Michael Wohlgemuth and Lars FeldFrankfurter have written a splendid piece for the Allgemeine Zeithung, which has been translated and published on PressEurop. The article starts from the simple observation that political representation and responsiveness is a matter of the structure that binds citizens and policy-makers. In a democracy, politicians ought to act on behalf of the people, and theoretically, the citizen is the true ruler. In practice, however, this is rarely the case.
Switzerland is one remarkable exception. Obviously there are many problems with Swiss democracy too. There is one thing, however, that works very well: referendums. Nowhere is direct democracy as pronounced as it is in Switzerland. Swiss law says that any issue can be put to a referendum if it attains 100,000 signatures to do so. The rules further state that for a measure to be nationally adopted into the constitution it has to get a majority of both votes and the number cantons that support the issue. Referendums are extremely common in Switzerland. Only in 2012, there have been 12. The results are rather clear and robust: when the citizens have a direct voice in how their own money is spent, regional authorities spend less on government. Political decisions can also be both prompted and revoked through citizens’ initiatives, if the citizens so desire. And any transfer of sovereignty to a higher level must be confirmed directly by the people. The question is: can direct democratic procedures like referenda and popular initiatives be recommended for other European countries, not least when it comes to European policy issues?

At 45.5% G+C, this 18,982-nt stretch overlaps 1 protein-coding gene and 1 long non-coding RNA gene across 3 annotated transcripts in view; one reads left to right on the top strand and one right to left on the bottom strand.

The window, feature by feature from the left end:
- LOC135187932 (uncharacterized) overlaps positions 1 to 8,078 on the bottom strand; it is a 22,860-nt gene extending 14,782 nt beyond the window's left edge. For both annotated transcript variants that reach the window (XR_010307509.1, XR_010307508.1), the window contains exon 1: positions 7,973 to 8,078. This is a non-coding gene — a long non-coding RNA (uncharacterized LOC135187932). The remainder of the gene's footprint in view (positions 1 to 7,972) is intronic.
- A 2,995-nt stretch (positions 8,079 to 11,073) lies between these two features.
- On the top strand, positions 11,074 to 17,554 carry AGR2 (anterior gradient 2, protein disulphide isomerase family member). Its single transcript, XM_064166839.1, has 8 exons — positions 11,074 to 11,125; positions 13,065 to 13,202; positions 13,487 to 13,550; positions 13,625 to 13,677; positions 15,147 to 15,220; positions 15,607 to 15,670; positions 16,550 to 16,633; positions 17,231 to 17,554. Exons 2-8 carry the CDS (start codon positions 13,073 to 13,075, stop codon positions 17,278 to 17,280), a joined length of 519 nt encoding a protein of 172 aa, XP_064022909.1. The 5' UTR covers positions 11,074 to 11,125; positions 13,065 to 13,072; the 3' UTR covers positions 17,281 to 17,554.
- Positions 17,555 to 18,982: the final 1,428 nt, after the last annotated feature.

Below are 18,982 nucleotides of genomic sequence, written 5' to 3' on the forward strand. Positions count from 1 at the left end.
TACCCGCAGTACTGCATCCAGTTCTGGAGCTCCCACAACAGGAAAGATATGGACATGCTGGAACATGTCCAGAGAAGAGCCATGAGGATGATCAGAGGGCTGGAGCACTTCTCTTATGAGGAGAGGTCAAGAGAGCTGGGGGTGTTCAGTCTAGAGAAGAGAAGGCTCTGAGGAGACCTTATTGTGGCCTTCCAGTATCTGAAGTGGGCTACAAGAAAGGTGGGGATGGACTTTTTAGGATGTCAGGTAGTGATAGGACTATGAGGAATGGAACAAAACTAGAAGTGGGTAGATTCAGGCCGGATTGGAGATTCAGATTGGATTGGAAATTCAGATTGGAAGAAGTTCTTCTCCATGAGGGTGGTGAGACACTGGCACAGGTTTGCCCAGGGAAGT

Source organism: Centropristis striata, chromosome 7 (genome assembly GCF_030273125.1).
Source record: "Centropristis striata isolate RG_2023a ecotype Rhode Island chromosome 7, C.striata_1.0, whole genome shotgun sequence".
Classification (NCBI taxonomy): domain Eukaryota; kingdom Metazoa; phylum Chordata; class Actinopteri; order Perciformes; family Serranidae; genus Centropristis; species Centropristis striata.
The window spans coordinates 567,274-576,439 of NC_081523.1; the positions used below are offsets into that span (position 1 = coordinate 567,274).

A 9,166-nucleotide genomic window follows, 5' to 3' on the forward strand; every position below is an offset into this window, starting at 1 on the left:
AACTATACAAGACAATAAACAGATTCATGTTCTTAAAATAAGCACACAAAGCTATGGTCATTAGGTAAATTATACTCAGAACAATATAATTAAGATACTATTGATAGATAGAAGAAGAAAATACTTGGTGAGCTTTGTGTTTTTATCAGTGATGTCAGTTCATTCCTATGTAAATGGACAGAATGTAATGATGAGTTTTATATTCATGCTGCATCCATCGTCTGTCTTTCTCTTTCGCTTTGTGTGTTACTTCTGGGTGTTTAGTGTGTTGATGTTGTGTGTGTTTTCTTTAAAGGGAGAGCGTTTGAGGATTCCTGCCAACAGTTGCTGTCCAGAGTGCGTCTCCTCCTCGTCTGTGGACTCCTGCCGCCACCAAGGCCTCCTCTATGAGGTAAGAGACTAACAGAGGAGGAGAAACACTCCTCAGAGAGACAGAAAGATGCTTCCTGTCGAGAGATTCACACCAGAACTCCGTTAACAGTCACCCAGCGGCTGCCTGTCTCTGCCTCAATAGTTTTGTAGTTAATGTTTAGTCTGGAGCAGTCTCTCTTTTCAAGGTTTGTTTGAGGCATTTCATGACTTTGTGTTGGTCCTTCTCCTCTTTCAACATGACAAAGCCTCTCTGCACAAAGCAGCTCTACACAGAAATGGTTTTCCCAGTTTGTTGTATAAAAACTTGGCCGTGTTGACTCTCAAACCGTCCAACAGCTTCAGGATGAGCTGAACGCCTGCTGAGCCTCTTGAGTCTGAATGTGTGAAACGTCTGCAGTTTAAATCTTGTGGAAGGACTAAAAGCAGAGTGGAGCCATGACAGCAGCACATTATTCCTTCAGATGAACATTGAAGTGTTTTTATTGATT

The answer is: not exactly. An EU-wide referendum on the introduction of eurobonds, the expansion of the bailout funds or further tax harmonisation would not contribute towards overcoming the “democratic deficit” in the EU. For one thing, democracy requires a demos, a European people that can create and express a European “solidarity” and a European public opinion. This is not on the horizon for the moment. The European democratic deficit starts at the level of the member states. This is where direct democracy has an important role. The right thing to do would be to apply direct democracy as it is traditionally and successfully practised in Switzerland: the citizens must be able to decide at a local level what is to be done with their own money.